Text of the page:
Built in 1889-90, demolished in the late 1920s or early 1930s.
In 1870, in connection with Russian Emperor Alexander II's visit to Kiev, the Imperial Palace (now the Mariyinskyi Palace) was restored by architect K. Ya. Mayevskyi in Rococo style. With the restoration of the Palace, service buildings were built adjacent to it (at No. 7 and No. 22 Kirova Street) and much later the Church of St. Alexander Nevskyi was constructed. Designed in the pseudo-Byzantine style by architect V. Nikolayev, the eclectic Church of St. Alexander was built off Oleksandrivska (now Kirova) Street, in the park on the edge of the former parade grounds in front of the Imperial Palace. The design of the Church of St. Alexander reflected the pseudo- Byzantine architecture of the Collegiate Church of St. Volodymyr then under construction. It was one of the many churches of that style built in the second half of the nineteenth century.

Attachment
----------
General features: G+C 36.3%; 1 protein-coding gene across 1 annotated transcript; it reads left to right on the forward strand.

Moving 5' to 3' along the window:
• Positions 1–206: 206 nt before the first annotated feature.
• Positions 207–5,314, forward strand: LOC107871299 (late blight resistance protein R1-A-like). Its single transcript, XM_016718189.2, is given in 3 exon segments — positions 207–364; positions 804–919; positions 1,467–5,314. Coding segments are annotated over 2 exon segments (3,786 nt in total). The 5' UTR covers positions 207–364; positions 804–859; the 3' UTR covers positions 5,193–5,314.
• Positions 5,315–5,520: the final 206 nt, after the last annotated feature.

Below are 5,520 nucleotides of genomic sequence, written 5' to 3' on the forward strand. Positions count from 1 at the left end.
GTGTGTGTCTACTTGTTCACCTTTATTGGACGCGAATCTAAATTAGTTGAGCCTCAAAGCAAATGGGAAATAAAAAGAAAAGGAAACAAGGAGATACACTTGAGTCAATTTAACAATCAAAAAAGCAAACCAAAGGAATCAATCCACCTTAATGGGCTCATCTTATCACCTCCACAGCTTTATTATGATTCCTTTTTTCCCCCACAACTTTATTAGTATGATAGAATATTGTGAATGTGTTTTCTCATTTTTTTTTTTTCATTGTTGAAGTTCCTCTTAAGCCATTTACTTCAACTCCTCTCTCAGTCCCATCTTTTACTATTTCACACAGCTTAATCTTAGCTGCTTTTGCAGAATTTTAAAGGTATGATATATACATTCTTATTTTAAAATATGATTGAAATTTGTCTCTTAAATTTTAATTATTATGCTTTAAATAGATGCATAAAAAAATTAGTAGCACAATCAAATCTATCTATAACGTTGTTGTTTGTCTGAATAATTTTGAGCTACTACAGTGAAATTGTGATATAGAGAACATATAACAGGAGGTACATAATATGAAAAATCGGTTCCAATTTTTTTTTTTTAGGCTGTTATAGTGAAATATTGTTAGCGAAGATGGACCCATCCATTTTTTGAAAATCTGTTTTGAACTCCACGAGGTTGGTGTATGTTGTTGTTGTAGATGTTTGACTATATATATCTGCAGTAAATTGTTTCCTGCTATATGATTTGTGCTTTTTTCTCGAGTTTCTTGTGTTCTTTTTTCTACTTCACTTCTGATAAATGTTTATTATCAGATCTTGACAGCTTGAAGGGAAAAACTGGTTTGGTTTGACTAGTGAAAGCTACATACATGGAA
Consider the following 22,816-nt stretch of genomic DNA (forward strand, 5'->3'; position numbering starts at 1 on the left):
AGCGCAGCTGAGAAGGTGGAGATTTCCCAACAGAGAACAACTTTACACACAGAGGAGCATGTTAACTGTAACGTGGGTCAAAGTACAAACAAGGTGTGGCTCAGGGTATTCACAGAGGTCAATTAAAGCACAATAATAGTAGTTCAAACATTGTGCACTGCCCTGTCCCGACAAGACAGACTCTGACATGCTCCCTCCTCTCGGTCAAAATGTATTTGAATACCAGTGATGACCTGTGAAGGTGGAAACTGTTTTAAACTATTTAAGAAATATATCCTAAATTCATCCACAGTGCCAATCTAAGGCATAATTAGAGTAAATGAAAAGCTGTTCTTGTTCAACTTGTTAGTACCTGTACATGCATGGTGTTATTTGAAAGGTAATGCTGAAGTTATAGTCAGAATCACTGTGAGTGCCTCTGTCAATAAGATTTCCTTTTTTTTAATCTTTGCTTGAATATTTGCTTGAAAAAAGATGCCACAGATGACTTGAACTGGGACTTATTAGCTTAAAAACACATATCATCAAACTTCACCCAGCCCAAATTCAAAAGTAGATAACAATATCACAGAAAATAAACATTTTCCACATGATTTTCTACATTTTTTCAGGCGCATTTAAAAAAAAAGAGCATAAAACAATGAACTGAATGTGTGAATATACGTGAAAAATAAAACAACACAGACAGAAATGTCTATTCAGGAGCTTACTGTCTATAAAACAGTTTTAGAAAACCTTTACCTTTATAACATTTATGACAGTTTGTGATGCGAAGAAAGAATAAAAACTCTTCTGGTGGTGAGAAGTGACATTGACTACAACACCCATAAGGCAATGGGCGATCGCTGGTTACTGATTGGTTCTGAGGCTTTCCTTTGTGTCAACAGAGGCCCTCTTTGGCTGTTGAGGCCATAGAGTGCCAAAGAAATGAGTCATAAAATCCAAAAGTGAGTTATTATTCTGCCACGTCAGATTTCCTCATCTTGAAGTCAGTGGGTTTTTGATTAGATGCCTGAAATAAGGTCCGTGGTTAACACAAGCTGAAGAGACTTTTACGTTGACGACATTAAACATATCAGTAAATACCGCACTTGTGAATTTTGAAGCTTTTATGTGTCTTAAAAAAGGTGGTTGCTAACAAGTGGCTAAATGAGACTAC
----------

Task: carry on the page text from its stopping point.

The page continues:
There is no published information about the demolition of the Church of St. Alexander. One can only guess about the time when it was dismantled. It might have been demolished in early 1934, in connection with the proposal developed by Pavlo Alioshyn to locate the Capital Center adjacent to the Imperial Palace, on the site of the former parade grounds, now the Mariyinskyi Park. By the mid-1930s the Church of St. Alexander, like many other places of worship built in the nineteenth century, disappeared.